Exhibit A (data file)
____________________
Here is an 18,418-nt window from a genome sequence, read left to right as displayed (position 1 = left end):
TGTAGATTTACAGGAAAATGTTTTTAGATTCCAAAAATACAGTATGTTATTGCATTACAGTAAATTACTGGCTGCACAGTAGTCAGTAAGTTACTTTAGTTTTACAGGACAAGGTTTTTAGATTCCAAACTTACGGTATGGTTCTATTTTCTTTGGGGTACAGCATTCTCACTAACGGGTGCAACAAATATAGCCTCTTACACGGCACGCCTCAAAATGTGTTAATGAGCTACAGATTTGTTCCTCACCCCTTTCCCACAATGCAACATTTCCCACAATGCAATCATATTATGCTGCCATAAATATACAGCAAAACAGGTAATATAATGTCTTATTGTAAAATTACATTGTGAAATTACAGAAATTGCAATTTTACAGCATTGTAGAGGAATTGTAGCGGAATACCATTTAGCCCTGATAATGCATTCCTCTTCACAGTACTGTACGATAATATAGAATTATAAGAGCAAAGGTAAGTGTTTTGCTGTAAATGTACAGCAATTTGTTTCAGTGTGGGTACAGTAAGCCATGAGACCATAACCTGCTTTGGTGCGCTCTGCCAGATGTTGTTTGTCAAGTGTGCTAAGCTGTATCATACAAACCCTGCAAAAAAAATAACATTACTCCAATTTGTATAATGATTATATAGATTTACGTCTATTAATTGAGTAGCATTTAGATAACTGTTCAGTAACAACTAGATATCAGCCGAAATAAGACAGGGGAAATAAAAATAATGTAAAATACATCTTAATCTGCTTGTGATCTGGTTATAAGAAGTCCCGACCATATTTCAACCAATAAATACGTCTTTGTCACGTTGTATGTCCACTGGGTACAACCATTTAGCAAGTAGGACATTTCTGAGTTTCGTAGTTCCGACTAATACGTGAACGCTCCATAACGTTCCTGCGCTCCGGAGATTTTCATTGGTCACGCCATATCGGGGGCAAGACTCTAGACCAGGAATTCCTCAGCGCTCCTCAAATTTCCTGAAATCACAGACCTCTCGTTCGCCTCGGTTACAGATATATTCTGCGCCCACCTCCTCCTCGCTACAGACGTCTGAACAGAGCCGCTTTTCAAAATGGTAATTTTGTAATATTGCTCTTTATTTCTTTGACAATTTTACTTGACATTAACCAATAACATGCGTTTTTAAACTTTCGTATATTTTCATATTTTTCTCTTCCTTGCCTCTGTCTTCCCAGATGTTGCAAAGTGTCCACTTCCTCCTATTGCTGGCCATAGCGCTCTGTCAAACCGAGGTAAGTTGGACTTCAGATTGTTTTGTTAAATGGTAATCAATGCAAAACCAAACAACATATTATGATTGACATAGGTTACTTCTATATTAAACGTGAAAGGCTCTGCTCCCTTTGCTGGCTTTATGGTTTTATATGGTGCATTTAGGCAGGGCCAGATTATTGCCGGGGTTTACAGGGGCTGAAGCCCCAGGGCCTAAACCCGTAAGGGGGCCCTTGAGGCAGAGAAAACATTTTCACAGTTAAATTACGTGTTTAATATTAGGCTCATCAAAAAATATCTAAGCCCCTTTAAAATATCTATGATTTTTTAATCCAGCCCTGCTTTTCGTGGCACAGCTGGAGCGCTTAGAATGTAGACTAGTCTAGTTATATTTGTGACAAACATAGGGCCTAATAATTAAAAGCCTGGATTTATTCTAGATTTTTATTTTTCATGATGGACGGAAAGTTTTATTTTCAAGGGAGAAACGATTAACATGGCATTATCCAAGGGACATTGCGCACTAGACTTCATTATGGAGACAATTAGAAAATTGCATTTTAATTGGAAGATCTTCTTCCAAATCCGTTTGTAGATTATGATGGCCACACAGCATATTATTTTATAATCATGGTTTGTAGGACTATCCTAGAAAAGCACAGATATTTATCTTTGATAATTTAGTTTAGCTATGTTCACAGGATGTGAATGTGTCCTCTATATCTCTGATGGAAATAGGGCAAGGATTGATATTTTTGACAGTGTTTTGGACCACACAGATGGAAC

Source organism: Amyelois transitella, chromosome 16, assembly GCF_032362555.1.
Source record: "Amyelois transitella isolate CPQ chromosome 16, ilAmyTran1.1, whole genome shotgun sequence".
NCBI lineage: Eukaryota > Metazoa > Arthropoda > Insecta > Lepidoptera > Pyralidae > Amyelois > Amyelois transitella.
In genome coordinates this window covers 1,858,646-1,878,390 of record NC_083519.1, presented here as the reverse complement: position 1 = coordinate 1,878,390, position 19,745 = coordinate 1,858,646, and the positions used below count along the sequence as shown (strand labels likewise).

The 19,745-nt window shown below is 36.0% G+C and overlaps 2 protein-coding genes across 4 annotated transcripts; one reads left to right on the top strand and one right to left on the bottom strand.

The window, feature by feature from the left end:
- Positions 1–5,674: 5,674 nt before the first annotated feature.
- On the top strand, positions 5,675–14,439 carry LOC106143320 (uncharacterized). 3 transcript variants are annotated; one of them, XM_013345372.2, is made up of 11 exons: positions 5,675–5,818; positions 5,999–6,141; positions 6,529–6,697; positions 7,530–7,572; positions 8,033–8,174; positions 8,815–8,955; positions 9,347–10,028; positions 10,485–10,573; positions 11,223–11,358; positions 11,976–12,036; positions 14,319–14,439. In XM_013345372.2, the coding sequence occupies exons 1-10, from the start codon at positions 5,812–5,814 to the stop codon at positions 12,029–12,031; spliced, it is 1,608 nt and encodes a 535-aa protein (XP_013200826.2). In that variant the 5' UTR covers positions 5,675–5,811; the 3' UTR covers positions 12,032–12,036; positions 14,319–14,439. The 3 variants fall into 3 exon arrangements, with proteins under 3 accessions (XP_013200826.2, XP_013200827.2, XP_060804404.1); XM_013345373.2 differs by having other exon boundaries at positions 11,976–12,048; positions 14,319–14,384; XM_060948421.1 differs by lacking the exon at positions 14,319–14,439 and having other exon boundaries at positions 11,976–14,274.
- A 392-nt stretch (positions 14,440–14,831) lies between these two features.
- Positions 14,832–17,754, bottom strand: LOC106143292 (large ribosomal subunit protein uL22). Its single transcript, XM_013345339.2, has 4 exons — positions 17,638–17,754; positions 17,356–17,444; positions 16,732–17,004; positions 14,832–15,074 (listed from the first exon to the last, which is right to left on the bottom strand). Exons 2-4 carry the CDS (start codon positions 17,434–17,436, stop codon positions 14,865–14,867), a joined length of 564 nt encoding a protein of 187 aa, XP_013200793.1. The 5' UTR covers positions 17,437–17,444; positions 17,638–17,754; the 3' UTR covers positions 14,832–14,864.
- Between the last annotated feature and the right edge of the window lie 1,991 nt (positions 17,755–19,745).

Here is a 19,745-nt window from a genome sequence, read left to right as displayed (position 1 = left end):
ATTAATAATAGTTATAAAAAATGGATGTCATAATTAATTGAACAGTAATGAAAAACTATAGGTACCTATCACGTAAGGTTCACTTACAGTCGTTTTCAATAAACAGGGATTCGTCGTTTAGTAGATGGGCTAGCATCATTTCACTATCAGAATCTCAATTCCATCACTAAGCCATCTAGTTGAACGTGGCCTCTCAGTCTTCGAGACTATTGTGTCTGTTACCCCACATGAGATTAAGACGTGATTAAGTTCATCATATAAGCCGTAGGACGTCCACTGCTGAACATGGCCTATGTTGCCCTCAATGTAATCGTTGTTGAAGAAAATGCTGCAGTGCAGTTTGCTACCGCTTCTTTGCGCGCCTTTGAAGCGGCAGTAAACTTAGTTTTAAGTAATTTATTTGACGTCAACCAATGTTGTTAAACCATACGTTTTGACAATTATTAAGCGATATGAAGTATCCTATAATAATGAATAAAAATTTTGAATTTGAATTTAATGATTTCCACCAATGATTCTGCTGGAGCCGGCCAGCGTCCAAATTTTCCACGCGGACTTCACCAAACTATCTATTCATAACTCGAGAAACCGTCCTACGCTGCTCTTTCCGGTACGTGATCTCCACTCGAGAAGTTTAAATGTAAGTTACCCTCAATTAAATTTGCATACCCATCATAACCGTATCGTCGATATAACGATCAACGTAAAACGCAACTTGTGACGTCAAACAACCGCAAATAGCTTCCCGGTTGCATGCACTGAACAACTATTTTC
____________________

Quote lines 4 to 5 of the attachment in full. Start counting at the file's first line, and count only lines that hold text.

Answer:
Source record: "Amyelois transitella isolate CPQ chromosome 16, ilAmyTran1.1, whole genome shotgun sequence".
NCBI lineage: Eukaryota > Metazoa > Arthropoda > Insecta > Lepidoptera > Pyralidae > Amyelois > Amyelois transitella.